This Gurudwara was built by Maharaja Ranjit Singh in remembrance of Guru Gobind Singh Ji, Patna being his birthplace. He was the 10th and the last Guru of Sikhs. Many scriptures of the Sikhs can be viewed here. It is also among one of the 5 takhtas or holy seats of authority of the Sikhs.
This beautiful Gurudwara in Patna is situated near Shri Harimandir Ji Patna Sahib. It is a tribute to the time when Shri Guru Nanak Dev Ji reached Patna and dedicated to enjoying the peaceful environment and sat near a ghat, now commonly known as Shri Gau Ghat Sahib. Guru Sahib rewarded Bhai Mardana Ji with a precious stone and Bhai Mardana Ji went to the city to sell it but no one in the market besides Salas Rai Johri could understand the value of this exquisite gem. Guru Sahib then taught Salas Joshi to understand and value life just like he valued the gem. The Gurudwara is a reminder of this lesson to all visitors and holds a special place in the hearts of people who come here to worship. The story of the precious stone is remembered till date and the brief history is written at the entrance of the Gurudwara. It’s a historical and religious place with a soothing and calm environment. It is worth a visit if you’re interested in learning more about Sikh history and enjoying the water at the Ghat nearby with family and friends.
Gurudwara Ghai Ghat was constructed in honour of Guru Nanak Dev, who visited Patna and stayed with Bhai Jaita, a pious man who eventually became a follower of Guru Nanak Dev and later converted the house into a Dharamsala. This Gurudwara is situated on the banks of River Ganga which provides a scenic tranquility to help relax and unwind. It is considered to be a very important ancient centre of pilgrimage as it perseveres many sacred relics such as the musical instrument, Rebeck of Bhai Mardana, the bed and grindstone of Mata Gujri. Devotees often offer chola or clothes at Tham Sahib, the wooden pillars and make a wish hoping that their wants will come true with the blessings of Guru Nanak Dev.
This beautiful white Gurudwara in Patna is situated on the banks of river Ganga. The Gurudwara became a place of worship when Baal Gobind Rai was rewarded with expensive gold bangles for winning a game but as he had no value for materialistic possessions, he threw the precious bangles in the river and preached to people to not worship stone idols but to devote themselves to their one true God. The ghat later became a place paved for bathing, harbouring boats and drawing water even though the river has receded away to the north with time. Currently, the ghat is being renovated and rebuilt as per the exquisite architecture of Takht Sri Hamandir Sahib in Patna.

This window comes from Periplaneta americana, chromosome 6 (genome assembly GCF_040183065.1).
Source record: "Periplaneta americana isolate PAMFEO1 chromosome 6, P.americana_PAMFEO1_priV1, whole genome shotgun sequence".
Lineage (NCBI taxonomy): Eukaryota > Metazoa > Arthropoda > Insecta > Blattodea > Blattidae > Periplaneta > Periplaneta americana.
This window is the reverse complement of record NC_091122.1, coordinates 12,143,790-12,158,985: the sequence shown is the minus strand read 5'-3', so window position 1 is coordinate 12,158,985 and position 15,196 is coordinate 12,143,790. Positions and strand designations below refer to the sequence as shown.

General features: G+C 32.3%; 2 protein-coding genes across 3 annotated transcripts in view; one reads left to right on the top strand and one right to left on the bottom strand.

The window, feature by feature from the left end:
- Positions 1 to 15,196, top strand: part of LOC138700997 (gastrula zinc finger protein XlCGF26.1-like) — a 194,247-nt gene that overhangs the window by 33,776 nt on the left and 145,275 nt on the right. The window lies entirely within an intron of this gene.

This is a Sikh shrine where Guru Tegh Bahadur first met in a bagh belonging to the nobles of Patna. The Gurudwara is surrounded by beautiful tall trees, a plethora of colourful flowers along with a calming aura intrinsic to it. It is also believed that the first meeting of the lord himself was established here. This gurudwara has a special place in history. As the legend goes, a holy visit of Guru Tegh Bahadur revives a dry garden and brings back its greenery to life - creating it as breathtaking as ever. Since his pious and holy touch turned the garden green, the garden was donated in the name of Guru Tegh Bahadur.
This Gurudwara in Patna was built in the memory of Shri Tegh Bahadur Ji. This place gets its historical significance from the day when Guru and his followers came to enjoy the delicious langar which was served from one small clay pitcher in a tiny hut. When he came back in 1670, an old lady understood his plight and offered him a kettleful of khichadi and ever since then, the langar in her small house with verandah on three sides and a small brick-paved walled compound in front of the bank of a seasonal stream after which the shrine, was built here and named Handiwali Sangat. This was built to celebrate the selfless and kind nature of the woman and make sure that visitors stopping by don’t have to look for food elsewhere in desperate times to satisfy their hunger. Later on, the Gurudwara came to be known as Handi Saheb, named after the pot in which the Khichadi was cooked.
This Gurudwara marks the house where Raja Fateh Chand Maini lived and used to be a welcoming and kind host to young Guru Gobind Das, who often came to visit and was treated with great care and affection. He used to play in the Rani’s lap who was fond of kids but was unable to have a child of her own. One day the wife, as she saw Gobind Das playing with his friends and felt her heart full of awe for him, prayed to the Gods to give her a son just like Gobind Das. One day, as she was worshipping God, young Guruji came and sat in her lap and called her his mother. She was overwhelmed with joy on listening to that and embraced the child in her arms and soon they adopted Gobind Rai as their own son and decided to donate the palace on which a Sikh shrine resides today.
Which of these Gurdwaras in Patna have you visited? Let us know your experience in the comments below!
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